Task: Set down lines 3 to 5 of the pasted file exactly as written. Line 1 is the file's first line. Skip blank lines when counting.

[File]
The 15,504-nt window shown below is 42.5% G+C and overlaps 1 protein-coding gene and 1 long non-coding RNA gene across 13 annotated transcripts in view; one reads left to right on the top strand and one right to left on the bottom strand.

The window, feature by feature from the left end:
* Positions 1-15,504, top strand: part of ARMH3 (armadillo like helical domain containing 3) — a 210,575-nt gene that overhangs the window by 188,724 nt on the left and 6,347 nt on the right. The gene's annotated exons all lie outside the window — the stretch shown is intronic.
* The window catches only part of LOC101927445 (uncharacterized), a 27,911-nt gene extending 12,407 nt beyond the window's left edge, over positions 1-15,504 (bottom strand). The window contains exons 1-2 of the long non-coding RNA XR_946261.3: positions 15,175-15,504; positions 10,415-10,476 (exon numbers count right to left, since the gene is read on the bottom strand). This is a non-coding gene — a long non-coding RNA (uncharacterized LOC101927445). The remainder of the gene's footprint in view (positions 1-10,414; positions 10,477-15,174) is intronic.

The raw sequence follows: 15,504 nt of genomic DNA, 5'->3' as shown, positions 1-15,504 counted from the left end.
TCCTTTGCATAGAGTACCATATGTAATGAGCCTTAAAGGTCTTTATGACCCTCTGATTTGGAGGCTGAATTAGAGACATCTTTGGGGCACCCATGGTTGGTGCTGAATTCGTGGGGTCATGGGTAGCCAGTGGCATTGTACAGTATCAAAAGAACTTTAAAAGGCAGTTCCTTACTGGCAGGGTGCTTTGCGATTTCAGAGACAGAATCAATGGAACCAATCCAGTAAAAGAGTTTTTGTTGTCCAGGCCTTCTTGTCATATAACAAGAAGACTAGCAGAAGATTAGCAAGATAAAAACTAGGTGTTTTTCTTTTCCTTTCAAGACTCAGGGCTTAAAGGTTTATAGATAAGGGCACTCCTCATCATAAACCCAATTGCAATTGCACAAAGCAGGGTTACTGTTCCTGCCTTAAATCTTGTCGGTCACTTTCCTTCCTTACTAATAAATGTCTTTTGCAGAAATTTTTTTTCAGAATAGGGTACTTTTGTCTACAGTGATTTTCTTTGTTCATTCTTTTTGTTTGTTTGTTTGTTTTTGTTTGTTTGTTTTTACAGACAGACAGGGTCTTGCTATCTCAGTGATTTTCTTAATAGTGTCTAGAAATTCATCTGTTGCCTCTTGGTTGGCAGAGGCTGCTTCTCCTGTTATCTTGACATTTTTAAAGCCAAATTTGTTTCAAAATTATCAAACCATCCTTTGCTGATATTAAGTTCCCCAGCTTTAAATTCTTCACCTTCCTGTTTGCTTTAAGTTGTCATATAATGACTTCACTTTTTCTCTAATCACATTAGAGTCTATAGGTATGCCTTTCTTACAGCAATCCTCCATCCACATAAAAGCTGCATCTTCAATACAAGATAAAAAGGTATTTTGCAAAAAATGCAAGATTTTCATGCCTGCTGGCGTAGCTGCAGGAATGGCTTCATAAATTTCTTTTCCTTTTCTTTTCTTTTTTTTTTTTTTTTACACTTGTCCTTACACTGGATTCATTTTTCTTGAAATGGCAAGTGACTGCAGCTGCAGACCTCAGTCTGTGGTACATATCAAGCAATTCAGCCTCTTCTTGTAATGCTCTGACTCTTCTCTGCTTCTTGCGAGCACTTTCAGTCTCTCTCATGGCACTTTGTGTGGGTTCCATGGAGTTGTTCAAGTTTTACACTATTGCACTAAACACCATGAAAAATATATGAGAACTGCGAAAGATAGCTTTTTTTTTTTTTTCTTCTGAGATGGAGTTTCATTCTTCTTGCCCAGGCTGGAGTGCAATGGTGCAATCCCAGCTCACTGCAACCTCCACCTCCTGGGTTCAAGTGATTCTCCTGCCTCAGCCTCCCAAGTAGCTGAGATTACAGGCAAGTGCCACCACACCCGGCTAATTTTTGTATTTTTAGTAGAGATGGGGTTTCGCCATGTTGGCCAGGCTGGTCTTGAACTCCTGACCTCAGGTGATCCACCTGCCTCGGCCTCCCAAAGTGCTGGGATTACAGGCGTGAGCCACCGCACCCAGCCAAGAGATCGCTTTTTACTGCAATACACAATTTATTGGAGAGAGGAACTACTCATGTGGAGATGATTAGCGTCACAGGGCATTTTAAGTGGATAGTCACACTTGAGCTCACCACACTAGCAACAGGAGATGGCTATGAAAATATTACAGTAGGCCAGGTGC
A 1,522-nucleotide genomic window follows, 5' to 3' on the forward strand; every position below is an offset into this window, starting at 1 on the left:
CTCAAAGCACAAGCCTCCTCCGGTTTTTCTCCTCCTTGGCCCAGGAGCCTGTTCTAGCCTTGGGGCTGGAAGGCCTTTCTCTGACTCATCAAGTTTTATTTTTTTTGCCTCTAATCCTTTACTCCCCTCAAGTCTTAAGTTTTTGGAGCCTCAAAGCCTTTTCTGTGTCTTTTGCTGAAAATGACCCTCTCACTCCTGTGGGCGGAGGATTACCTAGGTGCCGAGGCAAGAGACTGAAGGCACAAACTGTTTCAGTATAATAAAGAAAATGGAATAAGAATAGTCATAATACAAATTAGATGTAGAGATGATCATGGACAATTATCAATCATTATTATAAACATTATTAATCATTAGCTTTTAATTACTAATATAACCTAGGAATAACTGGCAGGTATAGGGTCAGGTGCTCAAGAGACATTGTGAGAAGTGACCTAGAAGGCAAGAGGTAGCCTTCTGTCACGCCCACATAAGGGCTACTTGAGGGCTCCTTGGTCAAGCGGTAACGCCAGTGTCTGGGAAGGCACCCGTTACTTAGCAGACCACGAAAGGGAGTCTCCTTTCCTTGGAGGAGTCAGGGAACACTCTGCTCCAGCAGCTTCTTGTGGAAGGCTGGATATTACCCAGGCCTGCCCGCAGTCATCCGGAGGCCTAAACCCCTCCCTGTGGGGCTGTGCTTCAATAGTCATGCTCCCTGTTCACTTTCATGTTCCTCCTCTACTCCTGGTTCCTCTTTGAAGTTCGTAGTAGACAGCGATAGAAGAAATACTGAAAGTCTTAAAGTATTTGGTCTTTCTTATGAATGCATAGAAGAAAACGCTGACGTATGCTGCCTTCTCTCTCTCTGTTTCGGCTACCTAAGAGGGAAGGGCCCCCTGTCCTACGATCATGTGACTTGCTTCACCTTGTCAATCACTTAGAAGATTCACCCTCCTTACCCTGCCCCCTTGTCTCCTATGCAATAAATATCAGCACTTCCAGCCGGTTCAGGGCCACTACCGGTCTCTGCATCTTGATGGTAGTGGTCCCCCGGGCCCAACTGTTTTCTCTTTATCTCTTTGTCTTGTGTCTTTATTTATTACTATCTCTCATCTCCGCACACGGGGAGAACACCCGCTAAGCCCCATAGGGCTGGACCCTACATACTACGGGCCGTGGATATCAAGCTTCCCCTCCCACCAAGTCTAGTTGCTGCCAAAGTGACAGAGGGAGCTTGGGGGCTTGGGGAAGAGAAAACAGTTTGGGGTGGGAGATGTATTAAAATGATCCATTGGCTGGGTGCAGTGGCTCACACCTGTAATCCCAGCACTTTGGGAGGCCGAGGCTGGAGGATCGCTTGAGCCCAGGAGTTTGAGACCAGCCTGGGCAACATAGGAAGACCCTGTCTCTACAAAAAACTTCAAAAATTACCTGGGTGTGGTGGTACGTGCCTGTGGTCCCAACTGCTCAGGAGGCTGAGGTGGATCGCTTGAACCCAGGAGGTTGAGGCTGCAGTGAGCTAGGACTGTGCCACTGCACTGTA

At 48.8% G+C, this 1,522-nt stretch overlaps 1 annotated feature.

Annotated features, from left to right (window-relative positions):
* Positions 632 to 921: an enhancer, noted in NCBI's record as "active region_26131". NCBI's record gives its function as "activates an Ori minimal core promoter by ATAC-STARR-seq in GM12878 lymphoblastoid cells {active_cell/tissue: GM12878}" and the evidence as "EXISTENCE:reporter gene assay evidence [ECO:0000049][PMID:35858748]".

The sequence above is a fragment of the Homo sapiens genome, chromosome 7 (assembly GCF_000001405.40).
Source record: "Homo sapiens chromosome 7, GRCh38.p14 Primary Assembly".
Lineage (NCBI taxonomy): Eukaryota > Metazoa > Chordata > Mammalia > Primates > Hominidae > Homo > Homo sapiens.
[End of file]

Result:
* Positions 1-15,504, top strand: part of ARMH3 (armadillo like helical domain containing 3) — a 210,575-nt gene that overhangs the window by 188,724 nt on the left and 6,347 nt on the right. The gene's annotated exons all lie outside the window — the stretch shown is intronic.
* The window catches only part of LOC101927445 (uncharacterized), a 27,911-nt gene extending 12,407 nt beyond the window's left edge, over positions 1-15,504 (bottom strand). The window contains exons 1-2 of the long non-coding RNA XR_946261.3: positions 15,175-15,504; positions 10,415-10,476 (exon numbers count right to left, since the gene is read on the bottom strand). This is a non-coding gene — a long non-coding RNA (uncharacterized LOC101927445). The remainder of the gene's footprint in view (positions 1-10,414; positions 10,477-15,174) is intronic.

The raw sequence follows: 15,504 nt of genomic DNA, 5'->3' as shown, positions 1-15,504 counted from the left end.